Off our trolleys?

Last night I heard some sad news. In fact more than sad, it was one of those moments when your stomach lurches, and you are hit by a wave of emotion that you are really not expecting. Claude had died. Those of us who live in and around Vevey may have been acquainted with him; he lived on the street. Just writing those words causes me to pause and reflect on what circumstances someone is forced into that situation. Stop and think about it as you step out of the shower and turn on your Nespresso machine, and decide what capsule to have with your bowl of granola.

Living. On. The Street. No bed, no bathroom or laundry. Maybe you have some food, maybe you don’t. No smartphone to check the weather and see if you are likely to die from hypothermia and related complications that night. We can’t comprehend this really. Sometimes our personal circumstances are less than perfect. OK they can be downright dreadful, relationships, work, family money all going pear-shaped. Sometimes all at the same time! The vast majority of people I know deal with struggles. As well as the material things we are blessed with, we have friends, family, a community, that surrounds us and pulls us up.

Do you have that living on the streets? Maybe. You see videos on YouTube of homeless folk sharing their good fortune with others when they get some cash or food. Here’s one, no idea if this is a set up or not, but it certainly brought a tear to my eye!

https://youtu.be/AUBTAdI7zuY

Anyway did Claude have that support around him? At least one good friend of mine looked out for him and occasionally bought him food – I won’t embarrass him, but his love for Claude was typical of the man. We at All Saints know a little about him, and our pastor Clive certainly did some digging and tried to help find a solution with the Swiss authorities. You see Claude took up residence in the bushes in our church car park. He wasn’t really a problem until his collection of shopping trolleys began to expand…..it does raise a bit of a sad smile to remember his corner of the car park. He wasn’t choosy, COOP, Migros, Denner, he had them all. Car parking was hazardous (OK first world problem…) By the way I am not trying to make fun of his plight, and his clear need for support and treatment. Solutions were there within the Swiss Social Services System. (So sorry, such sad alliteration) but Claude had issues with alcohol and mental health. He was a big man, and he could appear to be intimidating (though I never heard of this manifesting itself in any sort of threat) In short, he was the sort of guy that if he didn’t want to do something, persuasion might be tricky. Anyhow I am not sure how all this went down, but the bottom line is that Claude ended up back on the streets.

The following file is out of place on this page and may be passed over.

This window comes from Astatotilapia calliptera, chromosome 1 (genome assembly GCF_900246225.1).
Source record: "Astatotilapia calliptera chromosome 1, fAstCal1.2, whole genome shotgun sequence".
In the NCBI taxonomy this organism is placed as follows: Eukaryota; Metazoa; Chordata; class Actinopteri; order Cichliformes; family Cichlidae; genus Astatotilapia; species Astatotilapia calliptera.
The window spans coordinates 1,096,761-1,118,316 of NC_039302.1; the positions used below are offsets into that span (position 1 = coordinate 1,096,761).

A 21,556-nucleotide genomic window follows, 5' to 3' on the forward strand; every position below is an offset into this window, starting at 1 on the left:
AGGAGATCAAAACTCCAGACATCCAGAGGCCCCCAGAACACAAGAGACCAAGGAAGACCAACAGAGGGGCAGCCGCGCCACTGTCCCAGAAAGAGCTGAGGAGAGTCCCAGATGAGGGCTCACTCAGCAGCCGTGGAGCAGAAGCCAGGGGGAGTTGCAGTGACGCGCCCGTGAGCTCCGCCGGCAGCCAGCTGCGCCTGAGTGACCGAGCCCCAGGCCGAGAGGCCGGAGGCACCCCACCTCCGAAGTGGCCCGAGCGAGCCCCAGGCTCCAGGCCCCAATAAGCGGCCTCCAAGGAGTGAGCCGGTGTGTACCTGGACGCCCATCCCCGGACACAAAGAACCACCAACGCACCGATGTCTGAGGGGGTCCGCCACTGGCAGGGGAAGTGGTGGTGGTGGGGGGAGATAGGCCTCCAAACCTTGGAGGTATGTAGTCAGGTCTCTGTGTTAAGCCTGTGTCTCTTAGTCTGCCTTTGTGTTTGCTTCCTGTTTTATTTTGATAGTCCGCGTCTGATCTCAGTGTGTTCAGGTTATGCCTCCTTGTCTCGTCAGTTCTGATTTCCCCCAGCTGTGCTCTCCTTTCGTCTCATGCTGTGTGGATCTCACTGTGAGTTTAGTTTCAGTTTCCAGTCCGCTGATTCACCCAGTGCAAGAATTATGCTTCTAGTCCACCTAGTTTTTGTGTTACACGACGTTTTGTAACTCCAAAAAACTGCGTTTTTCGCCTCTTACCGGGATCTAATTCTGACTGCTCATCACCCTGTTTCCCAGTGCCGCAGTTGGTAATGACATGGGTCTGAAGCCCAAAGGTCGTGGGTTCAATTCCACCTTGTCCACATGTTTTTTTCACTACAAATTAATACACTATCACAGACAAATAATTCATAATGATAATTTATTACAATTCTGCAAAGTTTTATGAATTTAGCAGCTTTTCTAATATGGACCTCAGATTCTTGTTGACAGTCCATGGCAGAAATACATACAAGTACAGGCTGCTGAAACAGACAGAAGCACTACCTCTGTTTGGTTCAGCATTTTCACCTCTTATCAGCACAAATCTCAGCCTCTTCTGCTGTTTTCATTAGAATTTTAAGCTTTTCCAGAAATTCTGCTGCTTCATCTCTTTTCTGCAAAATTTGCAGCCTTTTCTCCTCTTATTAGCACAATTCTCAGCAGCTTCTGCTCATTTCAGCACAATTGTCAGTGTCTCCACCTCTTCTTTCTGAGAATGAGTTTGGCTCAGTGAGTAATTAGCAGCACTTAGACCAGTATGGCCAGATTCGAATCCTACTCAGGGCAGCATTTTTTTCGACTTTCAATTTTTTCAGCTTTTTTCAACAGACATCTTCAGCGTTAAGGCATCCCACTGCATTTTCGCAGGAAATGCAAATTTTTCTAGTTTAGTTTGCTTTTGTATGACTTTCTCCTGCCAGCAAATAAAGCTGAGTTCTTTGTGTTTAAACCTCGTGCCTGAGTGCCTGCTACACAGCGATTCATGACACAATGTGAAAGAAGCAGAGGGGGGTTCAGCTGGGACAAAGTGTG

Could we have done more? It is pretty difficult to know. Mental health issues plus addiction equals complexity and a very messy situation. Something that needs expert care and attention, and the Vevey Commune tried. We tried. But my gut feel is that we didn’t do as much as we could. This is not criticism of any individual or organisation by the way. This brew of issues can spiral downwards, out of control and get to a point where no one knows what to do. We can all be compassionate, but it seems even professionals were at a loss to find a solution.

Claude dieds a few weeks ago. His ashes are interred at the Remembrance garden at St Martins in Vevey. A few of us will go and honour him. Let’s try and honour all the Claudes that we walk past each day.

So I will choose to remember Claude at the lakeside with his fishing rod, sunburnt, cigarette in hand. His belongings and his bottles by his side, in his shopping trolley. That seems to be where he was most at peace.

Until now.

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